There's plenty of tearing of hair and gnashing of teeth going on, it seems, about the state of the game of rugby today.
It seems that far too much kicking, not enough tries, no entertainment and no excitement are just a few of the game's current ills, together with an "unsustainable" casualty rate.
Much attention has been focussed on the breakdown, with the latest refereeing 'interpretation' - which allows the tackler to play the ball with his hands from whatever position as long as he is back on his feet - favouring, it is claimed, defence at the expense of attack.
This, according to the perceived wisdom, causes more ball to be kicked, as teams are fearful of being caught in possession and either turning ball over or conceding kickable penalties.
I do have some sympathy with this viewpoint, but it strikes me that the solution that many in the game are calling for, namely yet more interferenece in the laws, should really be a last resort.
No, as far as I can see the responsibility for change must lie with the players and the coaches. Call me naive, but I would have thought that, by spending more time as a team on attacking space rather than seeking contact, on offloading to supporting players rather than dying in possession and on making the ball available in the tackle rather than holding on, the chances of conceding possession or a penalty would be vastly reduced. The consequence should be that teams confident in their contact skills would be more inclined to attack. Furthermore, by coaching players not to seek contact as a first resort the number of breakdowns will be reduced and, by logical extension, so will the number of injuries.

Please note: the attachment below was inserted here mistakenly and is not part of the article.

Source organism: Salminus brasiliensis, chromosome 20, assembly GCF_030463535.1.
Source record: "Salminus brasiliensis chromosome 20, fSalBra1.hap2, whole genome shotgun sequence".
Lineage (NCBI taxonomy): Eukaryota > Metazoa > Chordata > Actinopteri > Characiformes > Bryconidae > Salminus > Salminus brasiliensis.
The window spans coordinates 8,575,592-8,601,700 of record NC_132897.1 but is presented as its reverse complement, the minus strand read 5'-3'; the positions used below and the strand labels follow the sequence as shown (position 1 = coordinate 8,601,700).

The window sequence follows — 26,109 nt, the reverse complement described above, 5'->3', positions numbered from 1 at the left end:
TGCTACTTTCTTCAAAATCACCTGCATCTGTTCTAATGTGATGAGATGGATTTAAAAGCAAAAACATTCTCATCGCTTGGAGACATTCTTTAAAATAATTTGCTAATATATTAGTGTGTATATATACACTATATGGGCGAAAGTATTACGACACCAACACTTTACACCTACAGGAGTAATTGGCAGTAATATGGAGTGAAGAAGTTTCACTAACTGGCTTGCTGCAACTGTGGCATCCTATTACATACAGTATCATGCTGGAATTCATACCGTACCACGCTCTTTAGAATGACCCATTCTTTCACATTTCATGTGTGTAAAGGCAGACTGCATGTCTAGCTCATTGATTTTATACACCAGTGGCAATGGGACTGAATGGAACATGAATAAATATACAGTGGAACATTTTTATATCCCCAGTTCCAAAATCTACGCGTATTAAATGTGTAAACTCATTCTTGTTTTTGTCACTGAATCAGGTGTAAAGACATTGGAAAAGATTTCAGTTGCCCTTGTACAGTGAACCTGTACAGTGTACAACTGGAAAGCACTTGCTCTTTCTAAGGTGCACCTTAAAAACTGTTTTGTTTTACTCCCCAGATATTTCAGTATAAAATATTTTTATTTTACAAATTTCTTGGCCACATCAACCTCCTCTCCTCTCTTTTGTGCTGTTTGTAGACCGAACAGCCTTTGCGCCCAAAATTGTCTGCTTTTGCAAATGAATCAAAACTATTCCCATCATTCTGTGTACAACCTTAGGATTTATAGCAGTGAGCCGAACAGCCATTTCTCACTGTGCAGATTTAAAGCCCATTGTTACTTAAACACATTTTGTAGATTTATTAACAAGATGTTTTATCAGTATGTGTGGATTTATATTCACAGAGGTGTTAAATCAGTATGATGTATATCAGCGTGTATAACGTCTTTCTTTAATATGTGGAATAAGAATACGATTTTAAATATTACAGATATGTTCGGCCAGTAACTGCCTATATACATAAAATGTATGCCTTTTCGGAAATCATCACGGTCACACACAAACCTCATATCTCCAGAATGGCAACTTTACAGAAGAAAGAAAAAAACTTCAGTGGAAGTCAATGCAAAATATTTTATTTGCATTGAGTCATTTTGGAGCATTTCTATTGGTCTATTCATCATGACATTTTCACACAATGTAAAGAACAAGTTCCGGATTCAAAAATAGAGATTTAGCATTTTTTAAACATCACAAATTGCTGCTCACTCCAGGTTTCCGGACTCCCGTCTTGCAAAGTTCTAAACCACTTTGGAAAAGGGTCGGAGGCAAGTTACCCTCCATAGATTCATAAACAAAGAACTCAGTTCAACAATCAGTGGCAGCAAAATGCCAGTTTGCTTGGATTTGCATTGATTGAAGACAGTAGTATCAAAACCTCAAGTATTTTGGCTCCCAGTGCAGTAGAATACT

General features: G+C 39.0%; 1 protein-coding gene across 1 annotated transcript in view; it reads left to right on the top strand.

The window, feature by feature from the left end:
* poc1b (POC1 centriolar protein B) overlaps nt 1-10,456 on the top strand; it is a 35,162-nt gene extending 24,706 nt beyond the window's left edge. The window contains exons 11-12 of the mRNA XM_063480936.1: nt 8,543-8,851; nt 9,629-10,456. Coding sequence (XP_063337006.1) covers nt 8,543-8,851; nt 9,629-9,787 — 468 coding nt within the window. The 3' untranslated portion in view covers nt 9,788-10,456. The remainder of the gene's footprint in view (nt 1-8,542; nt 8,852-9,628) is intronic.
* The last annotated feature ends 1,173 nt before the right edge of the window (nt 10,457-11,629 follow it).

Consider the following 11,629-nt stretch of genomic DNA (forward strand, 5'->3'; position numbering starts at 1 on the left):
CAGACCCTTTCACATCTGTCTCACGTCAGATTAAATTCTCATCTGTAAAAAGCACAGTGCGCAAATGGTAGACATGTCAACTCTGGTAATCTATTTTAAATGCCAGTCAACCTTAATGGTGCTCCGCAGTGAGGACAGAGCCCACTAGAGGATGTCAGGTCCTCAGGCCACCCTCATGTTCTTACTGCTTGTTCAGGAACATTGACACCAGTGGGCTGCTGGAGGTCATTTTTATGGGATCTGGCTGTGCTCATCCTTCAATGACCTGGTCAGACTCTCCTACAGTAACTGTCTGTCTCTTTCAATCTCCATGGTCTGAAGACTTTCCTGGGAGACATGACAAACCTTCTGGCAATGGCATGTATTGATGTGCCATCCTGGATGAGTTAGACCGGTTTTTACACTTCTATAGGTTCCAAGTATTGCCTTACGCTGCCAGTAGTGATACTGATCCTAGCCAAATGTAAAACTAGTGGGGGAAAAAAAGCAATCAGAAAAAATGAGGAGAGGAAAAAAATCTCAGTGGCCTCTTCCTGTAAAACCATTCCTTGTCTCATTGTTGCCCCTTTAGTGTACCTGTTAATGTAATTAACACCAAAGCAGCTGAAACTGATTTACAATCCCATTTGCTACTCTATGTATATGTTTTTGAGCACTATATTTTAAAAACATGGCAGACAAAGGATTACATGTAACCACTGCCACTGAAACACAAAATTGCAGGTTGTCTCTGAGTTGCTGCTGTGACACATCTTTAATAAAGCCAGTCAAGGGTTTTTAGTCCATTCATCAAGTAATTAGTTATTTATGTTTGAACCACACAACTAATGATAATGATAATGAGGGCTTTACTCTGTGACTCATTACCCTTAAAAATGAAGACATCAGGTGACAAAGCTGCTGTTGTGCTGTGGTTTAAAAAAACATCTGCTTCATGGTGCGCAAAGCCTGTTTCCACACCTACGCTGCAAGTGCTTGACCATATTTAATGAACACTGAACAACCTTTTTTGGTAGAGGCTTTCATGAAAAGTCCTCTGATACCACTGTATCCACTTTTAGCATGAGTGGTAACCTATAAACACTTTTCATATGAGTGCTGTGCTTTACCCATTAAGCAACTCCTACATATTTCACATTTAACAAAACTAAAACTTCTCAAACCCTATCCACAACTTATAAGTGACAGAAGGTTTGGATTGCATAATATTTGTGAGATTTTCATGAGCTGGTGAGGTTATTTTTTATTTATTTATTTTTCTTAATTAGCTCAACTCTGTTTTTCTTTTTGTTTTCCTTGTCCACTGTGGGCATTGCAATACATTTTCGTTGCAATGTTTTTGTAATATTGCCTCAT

It's a simplistic view, granted, but if teams put less emphasis on time spent in the gym and on defensive drills and more emphasis on time spent on attacking and contact skills, not only would it produce more imaginative and exciting rugby, it also has to be more effective than the aimless hoof downfield which hands the ball back to the opposition.
Fanciful? It doesn't have to be. You only have to look at the Lions in South Africa this summer and both New Zealand and Australia this past weekend for evidence that a more enlightened approach can work.